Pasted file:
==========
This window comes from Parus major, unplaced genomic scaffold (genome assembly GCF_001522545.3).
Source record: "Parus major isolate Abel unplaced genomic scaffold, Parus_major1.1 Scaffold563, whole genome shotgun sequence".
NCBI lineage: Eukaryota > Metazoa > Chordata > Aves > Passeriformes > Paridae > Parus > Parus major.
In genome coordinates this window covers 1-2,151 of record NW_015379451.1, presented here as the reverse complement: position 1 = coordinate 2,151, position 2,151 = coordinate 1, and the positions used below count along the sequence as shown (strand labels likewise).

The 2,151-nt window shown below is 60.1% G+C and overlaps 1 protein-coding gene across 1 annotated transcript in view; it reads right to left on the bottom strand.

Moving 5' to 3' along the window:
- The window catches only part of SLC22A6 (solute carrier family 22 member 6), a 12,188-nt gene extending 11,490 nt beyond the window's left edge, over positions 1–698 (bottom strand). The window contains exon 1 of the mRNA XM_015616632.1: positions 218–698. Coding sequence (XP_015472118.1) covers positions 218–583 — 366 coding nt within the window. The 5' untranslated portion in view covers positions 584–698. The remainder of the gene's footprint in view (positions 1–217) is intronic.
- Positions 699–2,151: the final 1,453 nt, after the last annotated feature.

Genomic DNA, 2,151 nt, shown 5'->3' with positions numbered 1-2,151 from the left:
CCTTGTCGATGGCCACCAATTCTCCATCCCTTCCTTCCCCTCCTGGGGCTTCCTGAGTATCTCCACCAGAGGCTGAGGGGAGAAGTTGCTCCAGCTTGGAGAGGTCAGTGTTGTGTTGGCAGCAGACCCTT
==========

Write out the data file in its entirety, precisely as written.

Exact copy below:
This window comes from Parus major, unplaced genomic scaffold (genome assembly GCF_001522545.3).
Source record: "Parus major isolate Abel unplaced genomic scaffold, Parus_major1.1 Scaffold563, whole genome shotgun sequence".
NCBI lineage: Eukaryota > Metazoa > Chordata > Aves > Passeriformes > Paridae > Parus > Parus major.
In genome coordinates this window covers 1-2,151 of record NW_015379451.1, presented here as the reverse complement: position 1 = coordinate 2,151, position 2,151 = coordinate 1, and the positions used below count along the sequence as shown (strand labels likewise).

The 2,151-nt window shown below is 60.1% G+C and overlaps 1 protein-coding gene across 1 annotated transcript in view; it reads right to left on the bottom strand.

Moving 5' to 3' along the window:
- The window catches only part of SLC22A6 (solute carrier family 22 member 6), a 12,188-nt gene extending 11,490 nt beyond the window's left edge, over positions 1–698 (bottom strand). The window contains exon 1 of the mRNA XM_015616632.1: positions 218–698. Coding sequence (XP_015472118.1) covers positions 218–583 — 366 coding nt within the window. The 5' untranslated portion in view covers positions 584–698. The remainder of the gene's footprint in view (positions 1–217) is intronic.
- Positions 699–2,151: the final 1,453 nt, after the last annotated feature.

Genomic DNA, 2,151 nt, shown 5'->3' with positions numbered 1-2,151 from the left:
CCTTGTCGATGGCCACCAATTCTCCATCCCTTCCTTCCCCTCCTGGGGCTTCCTGAGTATCTCCACCAGAGGCTGAGGGGAGAAGTTGCTCCAGCTTGGAGAGGTCAGTGTTGTGTTGGCAGCAGACCCTT